Massachusetts Public Benefit Funds
Massachusetts's 1997 electric utility restructuring legislation created two separate public benefit funds to promote renewable energy and energy efficiency for all customer classes. Both funds were significantly revised by legislation enacted in July 2008 (The Green Communities Act, S.B. 2768). The 2008 Green Communities Act directs the electric and gas program administrators to “first acquire all available energy efficiency that is cost effective or less than the cost of supply."
Funding and Administration
The Massachusetts Renewable Energy Trust Fund is supported by a non-bypassable surcharge of $0.0005 per kilowatt-hour (0.5 mill/kWh), imposed on customers of all investor-owned electric utilities and competitive municipal utilities in Massachusetts. (Non-competitive municipal utilities generally may opt into the Fund by agreeing to the same provisions that apply to investor-owned utilities and competitive municipal utilities.)
The Massachusetts Clean Energy Center, a quasi-public research and development entity, administers the Fund with oversight and planning assistance from the Massachusetts Department of Energy Resources (DOER) and an advisory board. The Fund does not have an expiration date.
The Fund may provide grants, contracts, loans, equity investments, energy production credits, bill credits, and rebates to customers. The fund is authorized to support “Class I” and “Class II” renewables, which generally include solar photovoltaics (PV); solar thermal electric energy; wind energy; ocean thermal, wave, or tidal energy; fuel cells utilizing renewable fuels; landfill gas; energy generated by certain existing hydroelectric facilities up to five megawatts in capacity; certain waste-to-energy which is a component of conventional municipal solid waste plant technology in commercial use; low-emission advanced biomass power conversion technologies using fuels such as wood, by-products or waste from agricultural crops, food or animals, energy crops, biogas, and liquid biofuels; marine or hydrokinetic energy; and geothermal energy. In addition, the Fund may support combined heat and power (CHP) systems less than 60 kilowatts (kW) and solar hot water.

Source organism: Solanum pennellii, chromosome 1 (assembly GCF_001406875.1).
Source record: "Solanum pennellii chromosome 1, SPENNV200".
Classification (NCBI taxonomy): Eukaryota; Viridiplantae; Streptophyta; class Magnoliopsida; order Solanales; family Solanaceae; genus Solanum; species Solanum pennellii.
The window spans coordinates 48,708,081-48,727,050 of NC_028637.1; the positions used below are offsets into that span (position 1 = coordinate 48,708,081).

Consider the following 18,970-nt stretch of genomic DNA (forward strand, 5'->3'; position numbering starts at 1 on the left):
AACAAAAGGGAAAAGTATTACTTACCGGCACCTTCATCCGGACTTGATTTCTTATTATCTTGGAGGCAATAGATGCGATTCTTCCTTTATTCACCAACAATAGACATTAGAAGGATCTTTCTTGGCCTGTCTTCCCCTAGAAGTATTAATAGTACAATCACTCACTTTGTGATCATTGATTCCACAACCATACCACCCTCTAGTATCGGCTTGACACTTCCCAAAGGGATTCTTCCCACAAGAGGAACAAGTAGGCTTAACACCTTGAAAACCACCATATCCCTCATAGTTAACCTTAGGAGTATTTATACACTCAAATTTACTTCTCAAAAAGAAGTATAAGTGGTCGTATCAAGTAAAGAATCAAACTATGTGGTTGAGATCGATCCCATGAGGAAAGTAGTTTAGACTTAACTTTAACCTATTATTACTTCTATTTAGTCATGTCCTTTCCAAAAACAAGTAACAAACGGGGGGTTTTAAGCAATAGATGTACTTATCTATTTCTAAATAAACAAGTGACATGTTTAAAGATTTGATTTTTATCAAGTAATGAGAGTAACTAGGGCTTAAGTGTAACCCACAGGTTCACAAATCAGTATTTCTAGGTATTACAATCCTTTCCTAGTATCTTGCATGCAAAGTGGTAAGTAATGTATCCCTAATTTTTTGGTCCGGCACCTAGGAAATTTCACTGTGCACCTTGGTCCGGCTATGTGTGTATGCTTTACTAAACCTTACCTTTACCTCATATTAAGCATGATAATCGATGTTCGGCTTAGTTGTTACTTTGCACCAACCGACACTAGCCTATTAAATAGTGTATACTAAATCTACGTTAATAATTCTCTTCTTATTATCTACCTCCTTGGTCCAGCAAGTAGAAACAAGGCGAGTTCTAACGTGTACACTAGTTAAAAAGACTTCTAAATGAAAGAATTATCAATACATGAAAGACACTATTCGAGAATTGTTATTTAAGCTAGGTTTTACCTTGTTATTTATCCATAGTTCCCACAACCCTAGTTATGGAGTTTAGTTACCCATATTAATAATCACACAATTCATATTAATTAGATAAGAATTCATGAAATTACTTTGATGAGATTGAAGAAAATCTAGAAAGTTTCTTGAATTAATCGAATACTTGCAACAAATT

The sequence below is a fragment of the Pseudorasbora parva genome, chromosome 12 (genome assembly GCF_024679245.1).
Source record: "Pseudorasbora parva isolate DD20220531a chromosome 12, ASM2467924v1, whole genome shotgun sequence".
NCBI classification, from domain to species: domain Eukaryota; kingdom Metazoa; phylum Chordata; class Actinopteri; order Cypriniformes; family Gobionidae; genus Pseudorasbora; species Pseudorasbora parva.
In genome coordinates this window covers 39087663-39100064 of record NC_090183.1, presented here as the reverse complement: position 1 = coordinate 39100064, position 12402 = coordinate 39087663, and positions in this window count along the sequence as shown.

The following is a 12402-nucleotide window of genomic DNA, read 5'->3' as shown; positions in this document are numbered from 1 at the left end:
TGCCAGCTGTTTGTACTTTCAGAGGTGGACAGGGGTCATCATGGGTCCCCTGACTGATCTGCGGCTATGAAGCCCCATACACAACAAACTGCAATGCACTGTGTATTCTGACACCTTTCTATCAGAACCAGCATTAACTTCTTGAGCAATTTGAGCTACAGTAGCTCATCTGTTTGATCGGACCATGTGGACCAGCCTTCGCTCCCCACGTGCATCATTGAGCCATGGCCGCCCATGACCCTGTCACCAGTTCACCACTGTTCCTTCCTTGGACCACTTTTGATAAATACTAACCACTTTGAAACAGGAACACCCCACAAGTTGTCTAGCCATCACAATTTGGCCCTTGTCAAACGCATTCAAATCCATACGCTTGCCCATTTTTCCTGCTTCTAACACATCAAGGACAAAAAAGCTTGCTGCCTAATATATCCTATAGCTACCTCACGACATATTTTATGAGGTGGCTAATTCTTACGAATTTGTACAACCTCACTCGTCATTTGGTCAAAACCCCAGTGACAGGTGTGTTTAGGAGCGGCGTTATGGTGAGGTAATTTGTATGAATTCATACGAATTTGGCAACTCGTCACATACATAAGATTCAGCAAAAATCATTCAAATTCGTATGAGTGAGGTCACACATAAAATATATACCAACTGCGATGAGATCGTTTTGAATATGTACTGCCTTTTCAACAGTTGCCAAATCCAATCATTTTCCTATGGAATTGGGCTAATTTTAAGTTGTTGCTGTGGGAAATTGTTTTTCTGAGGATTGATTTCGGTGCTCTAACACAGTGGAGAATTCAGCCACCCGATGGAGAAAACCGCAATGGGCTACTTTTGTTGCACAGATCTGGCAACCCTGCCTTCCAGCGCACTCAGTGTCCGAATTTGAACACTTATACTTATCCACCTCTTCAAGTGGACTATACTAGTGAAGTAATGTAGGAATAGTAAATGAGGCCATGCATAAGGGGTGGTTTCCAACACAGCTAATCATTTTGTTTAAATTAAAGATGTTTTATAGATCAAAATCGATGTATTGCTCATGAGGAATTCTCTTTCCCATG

The Fund is required to transfer, upon the written request of the governor, moneys in the fund, in an amount not exceeding $17 million in the aggregate, for deposit in the state's general fund. In turn, the state must use any transferred money to enter into long-term contracts for the purchase of renewable energy. The maximum payment in any fiscal year under all such contracts is limited to $5 million.
Additional information regarding the Fund and the programs it supports is available on the Massachusetts Clean Energy Center's website.
Massachusetts' 1997 electric utility restructuring legislation created separate public benefits funds to promote renewable energy and energy efficiency for all customer classes. Both funds were significantly revised by legislation enacted in July 2008 (The Green Communities Act, S.B. 2768). In 2009, the Massachusetts Clean Energy Center became the administrator of the Renewable Energy Trust Fund. Previously, the Trust Fund was administered by Massachusetts Technology Collaborative.
For a thorough report on the history of the fund under the Massachusetts Technology Collaborative administration, please refer to the Renewable Energy Results for Massachusetts: A Report on the Renewable Energy Trust Fund 1998–2008. See Massachusetts Technology Collaborative Annual Reports.
Massachusetts also established a renewable portfolio standard (RPS) through restructuring in 1997. It was the first state to have enacted both an RPS and a public benefits fund for renewables.
|Incentive Type:||Public Benefits Fund|
|Administrator:||Massachusetts Clean Energy Center|
|Eligible Renewable/Other Technologies:||
|Total Fund:||$150 million over a five-year period (1998-2002); $25 million per year from 2003 to 2010; and approximately $23 to $24 million starting in 2011|
|Charge:||$0.0005 per kilowatt-hour (0.5 mill/kWh) in 2003 and in each following year|
|Name:||M.G.L. ch. 25, § 20|
|Effective Date:||3/1/1998 (subsequently amended)|
|Name:||M.G.L. ch. 23J, § 9|
|Effective Date:||11/23/2009 (subsequently amended)|
|Organization:||Massachusetts Clean Energy Center|
63 Franklin Street, 3rd Floor
Boston MA 02110
This information is sourced from DSIRE; the most comprehensive source of information on incentives and policies that support renewables and energy efficiency in the United States. Established in 1995, DSIRE is operated by the N.C. Clean Energy Technology Center at N.C. State University.
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